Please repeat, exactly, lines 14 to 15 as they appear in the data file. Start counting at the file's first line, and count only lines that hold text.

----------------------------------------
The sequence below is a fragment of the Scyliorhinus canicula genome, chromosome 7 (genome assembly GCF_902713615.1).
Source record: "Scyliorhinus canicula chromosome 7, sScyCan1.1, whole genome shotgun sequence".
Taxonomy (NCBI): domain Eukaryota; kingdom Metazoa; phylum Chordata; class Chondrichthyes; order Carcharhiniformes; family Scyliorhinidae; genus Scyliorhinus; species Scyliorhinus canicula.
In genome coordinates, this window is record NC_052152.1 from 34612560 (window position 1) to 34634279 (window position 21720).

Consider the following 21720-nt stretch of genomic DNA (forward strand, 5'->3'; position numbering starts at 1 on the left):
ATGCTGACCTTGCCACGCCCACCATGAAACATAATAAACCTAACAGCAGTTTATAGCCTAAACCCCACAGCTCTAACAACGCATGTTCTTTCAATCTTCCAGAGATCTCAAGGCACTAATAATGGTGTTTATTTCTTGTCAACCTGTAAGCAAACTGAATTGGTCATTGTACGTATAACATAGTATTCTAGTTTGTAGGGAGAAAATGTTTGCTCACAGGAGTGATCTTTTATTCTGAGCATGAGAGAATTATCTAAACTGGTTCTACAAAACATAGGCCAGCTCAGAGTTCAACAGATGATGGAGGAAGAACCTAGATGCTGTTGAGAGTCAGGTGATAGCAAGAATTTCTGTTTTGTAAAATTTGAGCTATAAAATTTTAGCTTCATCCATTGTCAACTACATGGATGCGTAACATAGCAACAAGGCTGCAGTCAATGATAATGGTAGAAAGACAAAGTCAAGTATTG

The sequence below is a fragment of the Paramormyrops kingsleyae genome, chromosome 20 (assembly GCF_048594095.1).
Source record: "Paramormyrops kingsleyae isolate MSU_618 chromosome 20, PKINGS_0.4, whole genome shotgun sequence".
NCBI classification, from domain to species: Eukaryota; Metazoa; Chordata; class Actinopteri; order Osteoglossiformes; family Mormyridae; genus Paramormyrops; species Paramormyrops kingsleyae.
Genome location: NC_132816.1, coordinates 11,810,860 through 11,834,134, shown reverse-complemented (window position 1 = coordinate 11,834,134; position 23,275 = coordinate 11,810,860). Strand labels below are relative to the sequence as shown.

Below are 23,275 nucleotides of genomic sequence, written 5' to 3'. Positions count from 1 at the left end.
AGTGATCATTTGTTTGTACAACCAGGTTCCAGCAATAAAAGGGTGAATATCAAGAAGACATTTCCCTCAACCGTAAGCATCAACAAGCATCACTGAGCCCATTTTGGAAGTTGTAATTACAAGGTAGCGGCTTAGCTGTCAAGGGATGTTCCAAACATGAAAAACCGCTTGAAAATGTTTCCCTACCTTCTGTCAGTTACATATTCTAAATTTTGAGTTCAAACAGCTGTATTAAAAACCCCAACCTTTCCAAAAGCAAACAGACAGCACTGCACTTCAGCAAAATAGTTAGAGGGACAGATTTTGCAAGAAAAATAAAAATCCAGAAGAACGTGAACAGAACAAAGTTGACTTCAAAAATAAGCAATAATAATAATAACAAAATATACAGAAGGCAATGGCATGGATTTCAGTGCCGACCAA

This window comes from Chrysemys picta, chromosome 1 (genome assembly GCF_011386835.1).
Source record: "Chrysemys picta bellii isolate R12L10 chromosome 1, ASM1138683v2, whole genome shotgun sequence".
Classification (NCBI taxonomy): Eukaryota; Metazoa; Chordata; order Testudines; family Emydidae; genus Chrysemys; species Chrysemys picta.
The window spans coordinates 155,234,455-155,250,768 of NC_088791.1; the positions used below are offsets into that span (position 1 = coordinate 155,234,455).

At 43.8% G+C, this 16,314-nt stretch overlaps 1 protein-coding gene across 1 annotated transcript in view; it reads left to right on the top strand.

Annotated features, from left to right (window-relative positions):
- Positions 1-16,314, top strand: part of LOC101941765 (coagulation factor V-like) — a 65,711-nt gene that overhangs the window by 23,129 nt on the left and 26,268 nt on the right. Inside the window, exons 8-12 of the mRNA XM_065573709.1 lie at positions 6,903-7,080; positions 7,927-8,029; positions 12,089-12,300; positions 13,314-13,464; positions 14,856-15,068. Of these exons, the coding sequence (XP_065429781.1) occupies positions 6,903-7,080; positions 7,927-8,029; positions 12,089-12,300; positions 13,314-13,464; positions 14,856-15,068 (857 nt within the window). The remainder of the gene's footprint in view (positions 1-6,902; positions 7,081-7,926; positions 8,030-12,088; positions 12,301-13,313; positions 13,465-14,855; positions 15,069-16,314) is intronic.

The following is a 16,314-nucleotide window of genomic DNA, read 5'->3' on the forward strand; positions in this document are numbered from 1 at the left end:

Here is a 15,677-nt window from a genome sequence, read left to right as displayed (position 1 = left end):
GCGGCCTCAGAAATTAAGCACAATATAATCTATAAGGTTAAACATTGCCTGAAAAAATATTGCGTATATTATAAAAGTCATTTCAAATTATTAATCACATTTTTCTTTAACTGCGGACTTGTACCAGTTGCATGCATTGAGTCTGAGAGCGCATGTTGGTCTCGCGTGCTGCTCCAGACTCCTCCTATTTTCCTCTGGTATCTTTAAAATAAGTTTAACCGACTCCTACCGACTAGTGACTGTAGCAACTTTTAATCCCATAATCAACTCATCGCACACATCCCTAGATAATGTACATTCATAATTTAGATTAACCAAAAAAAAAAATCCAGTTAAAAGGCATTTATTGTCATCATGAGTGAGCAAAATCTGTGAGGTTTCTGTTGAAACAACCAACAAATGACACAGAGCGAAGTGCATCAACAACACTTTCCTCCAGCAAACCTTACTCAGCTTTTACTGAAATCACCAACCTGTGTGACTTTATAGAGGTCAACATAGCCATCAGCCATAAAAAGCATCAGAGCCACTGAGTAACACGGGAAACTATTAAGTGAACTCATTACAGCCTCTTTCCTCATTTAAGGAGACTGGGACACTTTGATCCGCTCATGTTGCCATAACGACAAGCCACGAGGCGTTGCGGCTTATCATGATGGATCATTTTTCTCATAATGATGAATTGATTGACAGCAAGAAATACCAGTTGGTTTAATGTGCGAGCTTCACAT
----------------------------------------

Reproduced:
Source record: "Chrysemys picta bellii isolate R12L10 chromosome 1, ASM1138683v2, whole genome shotgun sequence".
Classification (NCBI taxonomy): Eukaryota; Metazoa; Chordata; order Testudines; family Emydidae; genus Chrysemys; species Chrysemys picta.